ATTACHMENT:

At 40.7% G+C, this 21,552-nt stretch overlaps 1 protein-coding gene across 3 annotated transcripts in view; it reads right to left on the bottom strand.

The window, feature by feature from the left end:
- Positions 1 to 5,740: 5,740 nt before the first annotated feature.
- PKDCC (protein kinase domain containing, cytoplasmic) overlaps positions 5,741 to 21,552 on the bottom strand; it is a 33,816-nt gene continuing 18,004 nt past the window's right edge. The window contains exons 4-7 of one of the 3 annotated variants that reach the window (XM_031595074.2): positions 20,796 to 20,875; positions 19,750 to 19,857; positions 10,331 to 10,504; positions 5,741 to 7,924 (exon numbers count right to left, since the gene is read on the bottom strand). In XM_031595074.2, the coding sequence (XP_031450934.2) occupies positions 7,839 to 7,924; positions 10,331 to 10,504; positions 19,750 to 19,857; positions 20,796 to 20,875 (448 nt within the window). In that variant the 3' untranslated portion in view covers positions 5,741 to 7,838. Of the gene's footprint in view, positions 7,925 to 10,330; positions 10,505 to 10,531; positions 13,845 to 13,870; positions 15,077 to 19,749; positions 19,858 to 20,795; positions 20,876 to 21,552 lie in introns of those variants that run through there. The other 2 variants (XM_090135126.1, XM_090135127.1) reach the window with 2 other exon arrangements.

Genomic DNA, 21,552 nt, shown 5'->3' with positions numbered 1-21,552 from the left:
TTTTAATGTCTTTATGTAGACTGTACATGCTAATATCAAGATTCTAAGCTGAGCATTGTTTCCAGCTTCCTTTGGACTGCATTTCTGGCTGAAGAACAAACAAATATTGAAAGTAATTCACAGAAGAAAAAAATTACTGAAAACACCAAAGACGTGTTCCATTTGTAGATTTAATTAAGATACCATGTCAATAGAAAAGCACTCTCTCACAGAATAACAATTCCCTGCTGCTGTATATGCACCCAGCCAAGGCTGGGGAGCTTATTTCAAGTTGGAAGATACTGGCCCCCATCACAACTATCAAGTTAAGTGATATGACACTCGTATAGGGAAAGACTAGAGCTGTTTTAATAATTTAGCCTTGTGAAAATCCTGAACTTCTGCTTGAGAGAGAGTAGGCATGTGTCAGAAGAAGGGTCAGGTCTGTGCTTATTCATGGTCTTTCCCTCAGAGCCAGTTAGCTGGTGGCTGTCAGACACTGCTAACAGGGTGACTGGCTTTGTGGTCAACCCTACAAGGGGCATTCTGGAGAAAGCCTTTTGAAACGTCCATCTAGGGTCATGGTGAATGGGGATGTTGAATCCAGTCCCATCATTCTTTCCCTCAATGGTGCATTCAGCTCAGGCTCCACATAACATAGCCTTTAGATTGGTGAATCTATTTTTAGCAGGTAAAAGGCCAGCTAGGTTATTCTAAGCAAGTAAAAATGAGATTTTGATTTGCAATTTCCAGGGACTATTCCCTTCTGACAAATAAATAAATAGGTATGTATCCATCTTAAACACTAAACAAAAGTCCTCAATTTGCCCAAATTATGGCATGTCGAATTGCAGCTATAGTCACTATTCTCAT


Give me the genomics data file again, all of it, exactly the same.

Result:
At 40.7% G+C, this 21,552-nt stretch overlaps 1 protein-coding gene across 3 annotated transcripts in view; it reads right to left on the bottom strand.

The window, feature by feature from the left end:
- Positions 1 to 5,740: 5,740 nt before the first annotated feature.
- PKDCC (protein kinase domain containing, cytoplasmic) overlaps positions 5,741 to 21,552 on the bottom strand; it is a 33,816-nt gene continuing 18,004 nt past the window's right edge. The window contains exons 4-7 of one of the 3 annotated variants that reach the window (XM_031595074.2): positions 20,796 to 20,875; positions 19,750 to 19,857; positions 10,331 to 10,504; positions 5,741 to 7,924 (exon numbers count right to left, since the gene is read on the bottom strand). In XM_031595074.2, the coding sequence (XP_031450934.2) occupies positions 7,839 to 7,924; positions 10,331 to 10,504; positions 19,750 to 19,857; positions 20,796 to 20,875 (448 nt within the window). In that variant the 3' untranslated portion in view covers positions 5,741 to 7,838. Of the gene's footprint in view, positions 7,925 to 10,330; positions 10,505 to 10,531; positions 13,845 to 13,870; positions 15,077 to 19,749; positions 19,858 to 20,795; positions 20,876 to 21,552 lie in introns of those variants that run through there. The other 2 variants (XM_090135126.1, XM_090135127.1) reach the window with 2 other exon arrangements.

Genomic DNA, 21,552 nt, shown 5'->3' with positions numbered 1-21,552 from the left:
TTTTAATGTCTTTATGTAGACTGTACATGCTAATATCAAGATTCTAAGCTGAGCATTGTTTCCAGCTTCCTTTGGACTGCATTTCTGGCTGAAGAACAAACAAATATTGAAAGTAATTCACAGAAGAAAAAAATTACTGAAAACACCAAAGACGTGTTCCATTTGTAGATTTAATTAAGATACCATGTCAATAGAAAAGCACTCTCTCACAGAATAACAATTCCCTGCTGCTGTATATGCACCCAGCCAAGGCTGGGGAGCTTATTTCAAGTTGGAAGATACTGGCCCCCATCACAACTATCAAGTTAAGTGATATGACACTCGTATAGGGAAAGACTAGAGCTGTTTTAATAATTTAGCCTTGTGAAAATCCTGAACTTCTGCTTGAGAGAGAGTAGGCATGTGTCAGAAGAAGGGTCAGGTCTGTGCTTATTCATGGTCTTTCCCTCAGAGCCAGTTAGCTGGTGGCTGTCAGACACTGCTAACAGGGTGACTGGCTTTGTGGTCAACCCTACAAGGGGCATTCTGGAGAAAGCCTTTTGAAACGTCCATCTAGGGTCATGGTGAATGGGGATGTTGAATCCAGTCCCATCATTCTTTCCCTCAATGGTGCATTCAGCTCAGGCTCCACATAACATAGCCTTTAGATTGGTGAATCTATTTTTAGCAGGTAAAAGGCCAGCTAGGTTATTCTAAGCAAGTAAAAATGAGATTTTGATTTGCAATTTCCAGGGACTATTCCCTTCTGACAAATAAATAAATAGGTATGTATCCATCTTAAACACTAAACAAAAGTCCTCAATTTGCCCAAATTATGGCATGTCGAATTGCAGCTATAGTCACTATTCTCAT